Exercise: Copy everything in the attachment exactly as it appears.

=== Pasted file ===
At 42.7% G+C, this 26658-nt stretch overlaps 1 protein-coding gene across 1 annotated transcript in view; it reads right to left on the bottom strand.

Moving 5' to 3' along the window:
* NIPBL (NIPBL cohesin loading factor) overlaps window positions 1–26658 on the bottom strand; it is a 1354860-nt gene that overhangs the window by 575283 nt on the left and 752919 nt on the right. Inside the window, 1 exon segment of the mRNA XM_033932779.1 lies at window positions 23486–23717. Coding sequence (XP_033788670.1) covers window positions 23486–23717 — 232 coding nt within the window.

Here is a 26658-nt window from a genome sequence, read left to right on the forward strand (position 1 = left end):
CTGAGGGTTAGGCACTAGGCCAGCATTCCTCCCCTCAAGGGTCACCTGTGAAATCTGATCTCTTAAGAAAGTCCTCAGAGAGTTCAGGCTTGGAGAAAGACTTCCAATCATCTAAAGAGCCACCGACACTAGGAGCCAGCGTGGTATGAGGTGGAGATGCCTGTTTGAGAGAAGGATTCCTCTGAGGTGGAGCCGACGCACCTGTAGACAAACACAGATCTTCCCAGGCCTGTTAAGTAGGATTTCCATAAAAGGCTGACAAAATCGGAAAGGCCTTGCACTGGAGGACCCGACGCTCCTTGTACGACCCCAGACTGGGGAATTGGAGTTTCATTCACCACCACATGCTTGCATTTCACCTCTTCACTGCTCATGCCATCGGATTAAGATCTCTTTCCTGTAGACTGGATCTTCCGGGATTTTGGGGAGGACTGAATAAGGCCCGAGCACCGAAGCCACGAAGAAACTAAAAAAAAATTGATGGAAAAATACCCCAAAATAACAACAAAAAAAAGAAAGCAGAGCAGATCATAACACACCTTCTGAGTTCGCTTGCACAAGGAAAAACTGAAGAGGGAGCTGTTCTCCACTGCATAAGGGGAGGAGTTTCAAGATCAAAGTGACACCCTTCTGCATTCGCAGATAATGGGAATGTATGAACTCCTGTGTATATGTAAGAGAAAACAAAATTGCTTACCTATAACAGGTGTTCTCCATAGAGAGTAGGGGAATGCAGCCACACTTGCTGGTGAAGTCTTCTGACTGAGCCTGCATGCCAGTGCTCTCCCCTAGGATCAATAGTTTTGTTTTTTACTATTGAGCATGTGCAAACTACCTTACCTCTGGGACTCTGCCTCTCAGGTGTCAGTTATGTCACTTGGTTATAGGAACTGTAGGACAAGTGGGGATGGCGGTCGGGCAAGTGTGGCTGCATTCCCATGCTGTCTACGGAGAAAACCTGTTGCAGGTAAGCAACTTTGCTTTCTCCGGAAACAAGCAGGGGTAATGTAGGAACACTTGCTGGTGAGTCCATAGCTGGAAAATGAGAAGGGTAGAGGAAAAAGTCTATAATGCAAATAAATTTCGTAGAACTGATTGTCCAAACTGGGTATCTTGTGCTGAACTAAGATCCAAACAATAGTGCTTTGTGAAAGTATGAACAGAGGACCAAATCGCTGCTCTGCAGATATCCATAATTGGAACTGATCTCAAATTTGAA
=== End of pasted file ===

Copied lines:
At 42.7% G+C, this 26658-nt stretch overlaps 1 protein-coding gene across 1 annotated transcript in view; it reads right to left on the bottom strand.

Moving 5' to 3' along the window:
* NIPBL (NIPBL cohesin loading factor) overlaps window positions 1–26658 on the bottom strand; it is a 1354860-nt gene that overhangs the window by 575283 nt on the left and 752919 nt on the right. Inside the window, 1 exon segment of the mRNA XM_033932779.1 lies at window positions 23486–23717. Coding sequence (XP_033788670.1) covers window positions 23486–23717 — 232 coding nt within the window.

Here is a 26658-nt window from a genome sequence, read left to right on the forward strand (position 1 = left end):
CTGAGGGTTAGGCACTAGGCCAGCATTCCTCCCCTCAAGGGTCACCTGTGAAATCTGATCTCTTAAGAAAGTCCTCAGAGAGTTCAGGCTTGGAGAAAGACTTCCAATCATCTAAAGAGCCACCGACACTAGGAGCCAGCGTGGTATGAGGTGGAGATGCCTGTTTGAGAGAAGGATTCCTCTGAGGTGGAGCCGACGCACCTGTAGACAAACACAGATCTTCCCAGGCCTGTTAAGTAGGATTTCCATAAAAGGCTGACAAAATCGGAAAGGCCTTGCACTGGAGGACCCGACGCTCCTTGTACGACCCCAGACTGGGGAATTGGAGTTTCATTCACCACCACATGCTTGCATTTCACCTCTTCACTGCTCATGCCATCGGATTAAGATCTCTTTCCTGTAGACTGGATCTTCCGGGATTTTGGGGAGGACTGAATAAGGCCCGAGCACCGAAGCCACGAAGAAACTAAAAAAAAATTGATGGAAAAATACCCCAAAATAACAACAAAAAAAAGAAAGCAGAGCAGATCATAACACACCTTCTGAGTTCGCTTGCACAAGGAAAAACTGAAGAGGGAGCTGTTCTCCACTGCATAAGGGGAGGAGTTTCAAGATCAAAGTGACACCCTTCTGCATTCGCAGATAATGGGAATGTATGAACTCCTGTGTATATGTAAGAGAAAACAAAATTGCTTACCTATAACAGGTGTTCTCCATAGAGAGTAGGGGAATGCAGCCACACTTGCTGGTGAAGTCTTCTGACTGAGCCTGCATGCCAGTGCTCTCCCCTAGGATCAATAGTTTTGTTTTTTACTATTGAGCATGTGCAAACTACCTTACCTCTGGGACTCTGCCTCTCAGGTGTCAGTTATGTCACTTGGTTATAGGAACTGTAGGACAAGTGGGGATGGCGGTCGGGCAAGTGTGGCTGCATTCCCATGCTGTCTACGGAGAAAACCTGTTGCAGGTAAGCAACTTTGCTTTCTCCGGAAACAAGCAGGGGTAATGTAGGAACACTTGCTGGTGAGTCCATAGCTGGAAAATGAGAAGGGTAGAGGAAAAAGTCTATAATGCAAATAAATTTCGTAGAACTGATTGTCCAAACTGGGTATCTTGTGCTGAACTAAGATCCAAACAATAGTGCTTTGTGAAAGTATGAACAGAGGACCAAATCGCTGCTCTGCAGATATCCATAATTGGAACTGATCTCAAATTTGAA